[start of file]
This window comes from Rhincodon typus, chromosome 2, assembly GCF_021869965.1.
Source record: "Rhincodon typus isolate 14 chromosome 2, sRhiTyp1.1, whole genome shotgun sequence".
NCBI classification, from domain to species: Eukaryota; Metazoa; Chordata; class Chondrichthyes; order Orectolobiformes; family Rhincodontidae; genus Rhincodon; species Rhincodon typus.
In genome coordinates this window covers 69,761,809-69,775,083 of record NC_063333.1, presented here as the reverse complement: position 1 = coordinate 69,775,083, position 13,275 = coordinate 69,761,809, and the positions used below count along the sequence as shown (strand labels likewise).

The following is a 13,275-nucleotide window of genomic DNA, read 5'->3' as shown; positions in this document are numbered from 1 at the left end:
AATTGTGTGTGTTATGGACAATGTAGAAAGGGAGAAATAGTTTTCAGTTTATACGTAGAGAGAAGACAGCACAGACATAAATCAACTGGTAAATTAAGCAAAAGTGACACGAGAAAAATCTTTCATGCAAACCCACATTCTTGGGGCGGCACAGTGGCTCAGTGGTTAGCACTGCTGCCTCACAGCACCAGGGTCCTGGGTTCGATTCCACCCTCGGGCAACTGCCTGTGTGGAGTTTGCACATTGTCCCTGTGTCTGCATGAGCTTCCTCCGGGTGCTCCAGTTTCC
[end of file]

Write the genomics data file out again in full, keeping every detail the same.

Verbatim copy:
This window comes from Rhincodon typus, chromosome 2, assembly GCF_021869965.1.
Source record: "Rhincodon typus isolate 14 chromosome 2, sRhiTyp1.1, whole genome shotgun sequence".
NCBI classification, from domain to species: Eukaryota; Metazoa; Chordata; class Chondrichthyes; order Orectolobiformes; family Rhincodontidae; genus Rhincodon; species Rhincodon typus.
In genome coordinates this window covers 69,761,809-69,775,083 of record NC_063333.1, presented here as the reverse complement: position 1 = coordinate 69,775,083, position 13,275 = coordinate 69,761,809, and the positions used below count along the sequence as shown (strand labels likewise).

The following is a 13,275-nucleotide window of genomic DNA, read 5'->3' as shown; positions in this document are numbered from 1 at the left end:
AATTGTGTGTGTTATGGACAATGTAGAAAGGGAGAAATAGTTTTCAGTTTATACGTAGAGAGAAGACAGCACAGACATAAATCAACTGGTAAATTAAGCAAAAGTGACACGAGAAAAATCTTTCATGCAAACCCACATTCTTGGGGCGGCACAGTGGCTCAGTGGTTAGCACTGCTGCCTCACAGCACCAGGGTCCTGGGTTCGATTCCACCCTCGGGCAACTGCCTGTGTGGAGTTTGCACATTGTCCCTGTGTCTGCATGAGCTTCCTCCGGGTGCTCCAGTTTCC